Loss of Control over Natural Resources

  • Tribal people survival depends on the land they have lived in harmony with for generations and by taking away forest lands for industries and plantation forestry instead of preserving natural species that provide livelihood to these people, the government is depriving them of the basic means of livelihood.


  • Majority of tribes live under poverty line. Primary occupations, lack of resources and industrialization, derogated social and economic life, illiteracy are the various factors related to it. It gives rise to other problems like malnutrition, high crime and death rate, physical and psychological disorders,etc.

Health Issues

  • Malnutrition is the most common health problem among tribals. In addition, they are prone to variety of communicable diseases such as tuberculosis, malaria, etc.

Displacement and Rehabilitation Issues

  • Tribal are usually the most affected amongst the displaced due to government plan such as construction of dam or industries. Displacement further increases their poverty due to loss of land, home, jobs, food insecurity, and loss of access to common property assets, mortality and social isolation.

Cultural Issues

  • The tribal culture is entirely different from the way of life of the civilized people which make them suspicious towards the civilized people. They are clinging tenaciously to their customs and traditions which is also a major hindrance in their growth and development. Further, the cultural gap is hindering the integration of the tribal people into the mainstream of the national life of India.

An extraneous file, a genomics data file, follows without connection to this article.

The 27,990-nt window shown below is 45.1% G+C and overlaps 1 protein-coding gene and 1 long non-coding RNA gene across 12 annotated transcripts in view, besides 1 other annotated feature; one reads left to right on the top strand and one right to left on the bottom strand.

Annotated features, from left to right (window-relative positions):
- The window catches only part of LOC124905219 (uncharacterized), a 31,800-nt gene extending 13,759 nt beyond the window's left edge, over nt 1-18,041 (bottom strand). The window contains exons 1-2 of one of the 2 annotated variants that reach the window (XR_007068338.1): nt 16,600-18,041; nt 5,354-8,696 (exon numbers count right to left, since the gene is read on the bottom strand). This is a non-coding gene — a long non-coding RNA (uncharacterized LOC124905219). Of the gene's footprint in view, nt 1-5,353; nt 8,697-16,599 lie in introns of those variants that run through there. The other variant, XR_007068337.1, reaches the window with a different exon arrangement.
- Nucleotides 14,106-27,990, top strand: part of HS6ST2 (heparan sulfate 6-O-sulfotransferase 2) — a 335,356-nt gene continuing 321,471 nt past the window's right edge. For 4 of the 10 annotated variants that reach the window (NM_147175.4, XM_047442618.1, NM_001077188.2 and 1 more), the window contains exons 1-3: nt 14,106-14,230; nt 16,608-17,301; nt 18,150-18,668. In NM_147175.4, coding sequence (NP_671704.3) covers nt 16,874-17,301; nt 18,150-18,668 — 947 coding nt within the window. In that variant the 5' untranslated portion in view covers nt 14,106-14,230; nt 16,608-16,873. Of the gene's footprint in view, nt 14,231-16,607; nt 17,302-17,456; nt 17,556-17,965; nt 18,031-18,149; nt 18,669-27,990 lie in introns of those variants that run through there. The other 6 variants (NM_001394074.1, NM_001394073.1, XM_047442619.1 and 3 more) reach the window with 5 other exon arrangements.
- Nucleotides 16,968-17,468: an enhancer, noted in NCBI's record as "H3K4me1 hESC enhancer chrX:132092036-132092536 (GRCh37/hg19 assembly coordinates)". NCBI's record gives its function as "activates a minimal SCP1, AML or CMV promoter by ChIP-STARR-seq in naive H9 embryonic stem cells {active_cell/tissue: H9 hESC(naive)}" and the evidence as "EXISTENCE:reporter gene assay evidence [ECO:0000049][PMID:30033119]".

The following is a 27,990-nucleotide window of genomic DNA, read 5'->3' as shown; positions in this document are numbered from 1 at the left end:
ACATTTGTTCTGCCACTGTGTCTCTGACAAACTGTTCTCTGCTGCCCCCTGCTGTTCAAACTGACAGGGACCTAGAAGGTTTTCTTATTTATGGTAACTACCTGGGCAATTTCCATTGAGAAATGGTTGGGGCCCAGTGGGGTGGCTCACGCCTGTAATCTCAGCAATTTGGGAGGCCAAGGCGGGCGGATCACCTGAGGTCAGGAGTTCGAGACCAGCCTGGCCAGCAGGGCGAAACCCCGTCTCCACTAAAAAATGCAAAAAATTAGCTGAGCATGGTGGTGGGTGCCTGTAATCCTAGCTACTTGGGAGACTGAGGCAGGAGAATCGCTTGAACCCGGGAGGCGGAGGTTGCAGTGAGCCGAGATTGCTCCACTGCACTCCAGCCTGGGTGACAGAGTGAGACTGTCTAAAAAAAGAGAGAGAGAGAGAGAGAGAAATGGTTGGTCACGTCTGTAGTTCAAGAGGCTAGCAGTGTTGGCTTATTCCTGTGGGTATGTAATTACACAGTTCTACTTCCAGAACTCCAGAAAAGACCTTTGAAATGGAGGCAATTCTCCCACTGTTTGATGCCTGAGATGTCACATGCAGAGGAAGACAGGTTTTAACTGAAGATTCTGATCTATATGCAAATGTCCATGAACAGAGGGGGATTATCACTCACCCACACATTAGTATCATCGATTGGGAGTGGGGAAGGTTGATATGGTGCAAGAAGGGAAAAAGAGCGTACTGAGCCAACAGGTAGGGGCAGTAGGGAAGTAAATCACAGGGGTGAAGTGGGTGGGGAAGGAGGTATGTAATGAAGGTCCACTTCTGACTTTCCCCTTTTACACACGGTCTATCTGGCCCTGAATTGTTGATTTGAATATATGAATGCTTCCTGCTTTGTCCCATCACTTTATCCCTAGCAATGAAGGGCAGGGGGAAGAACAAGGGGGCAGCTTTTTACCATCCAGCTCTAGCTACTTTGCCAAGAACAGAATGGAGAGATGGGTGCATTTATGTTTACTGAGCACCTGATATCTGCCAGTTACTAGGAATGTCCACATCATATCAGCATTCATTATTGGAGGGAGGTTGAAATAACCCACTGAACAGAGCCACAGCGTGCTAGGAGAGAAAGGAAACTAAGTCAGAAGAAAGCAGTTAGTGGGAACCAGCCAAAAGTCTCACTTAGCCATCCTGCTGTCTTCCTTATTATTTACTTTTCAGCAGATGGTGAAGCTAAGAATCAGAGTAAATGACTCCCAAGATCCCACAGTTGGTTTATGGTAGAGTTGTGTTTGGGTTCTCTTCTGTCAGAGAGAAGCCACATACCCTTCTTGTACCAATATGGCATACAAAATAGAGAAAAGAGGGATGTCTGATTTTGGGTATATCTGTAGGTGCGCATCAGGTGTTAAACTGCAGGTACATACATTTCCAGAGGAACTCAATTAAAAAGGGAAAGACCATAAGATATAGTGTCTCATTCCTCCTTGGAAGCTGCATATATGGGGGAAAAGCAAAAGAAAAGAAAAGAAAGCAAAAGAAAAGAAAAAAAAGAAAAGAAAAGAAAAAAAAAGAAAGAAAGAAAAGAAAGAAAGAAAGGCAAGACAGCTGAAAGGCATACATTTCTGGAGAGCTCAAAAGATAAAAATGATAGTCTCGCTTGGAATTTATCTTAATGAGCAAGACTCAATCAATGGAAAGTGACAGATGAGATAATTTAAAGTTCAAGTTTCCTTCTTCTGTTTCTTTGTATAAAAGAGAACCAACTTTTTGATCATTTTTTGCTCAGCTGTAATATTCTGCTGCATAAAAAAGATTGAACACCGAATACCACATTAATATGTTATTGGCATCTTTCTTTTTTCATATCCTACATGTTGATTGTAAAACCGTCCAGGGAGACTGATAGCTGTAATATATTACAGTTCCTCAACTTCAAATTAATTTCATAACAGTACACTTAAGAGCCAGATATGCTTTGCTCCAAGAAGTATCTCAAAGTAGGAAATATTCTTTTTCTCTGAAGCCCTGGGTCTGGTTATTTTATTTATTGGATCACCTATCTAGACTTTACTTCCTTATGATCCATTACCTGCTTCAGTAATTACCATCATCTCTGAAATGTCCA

Way Forward

  • There are ample numbers of state government and central government schemes under which the funds flow to the tribal welfare. But, still the basic facilities like health, education, accessibility and livelihood has remained the major challenge in the tribal areas.
  • There is a need to take up massive awareness creation activities among the tribal to make them realise their development potential, which is the way forward for the tribal development.

Timeline Extension On Draft NREP, 2019

On 26th August, 2019, the Ministry of Environment, Forest and Climate Change, acknowledging the progress that has been made to implement Draft National Resource Efficiency Policy (NREP), 2019, extended the timeline to invite comments on it till 24.09.2019.

Draft National Resource Efficiency Policy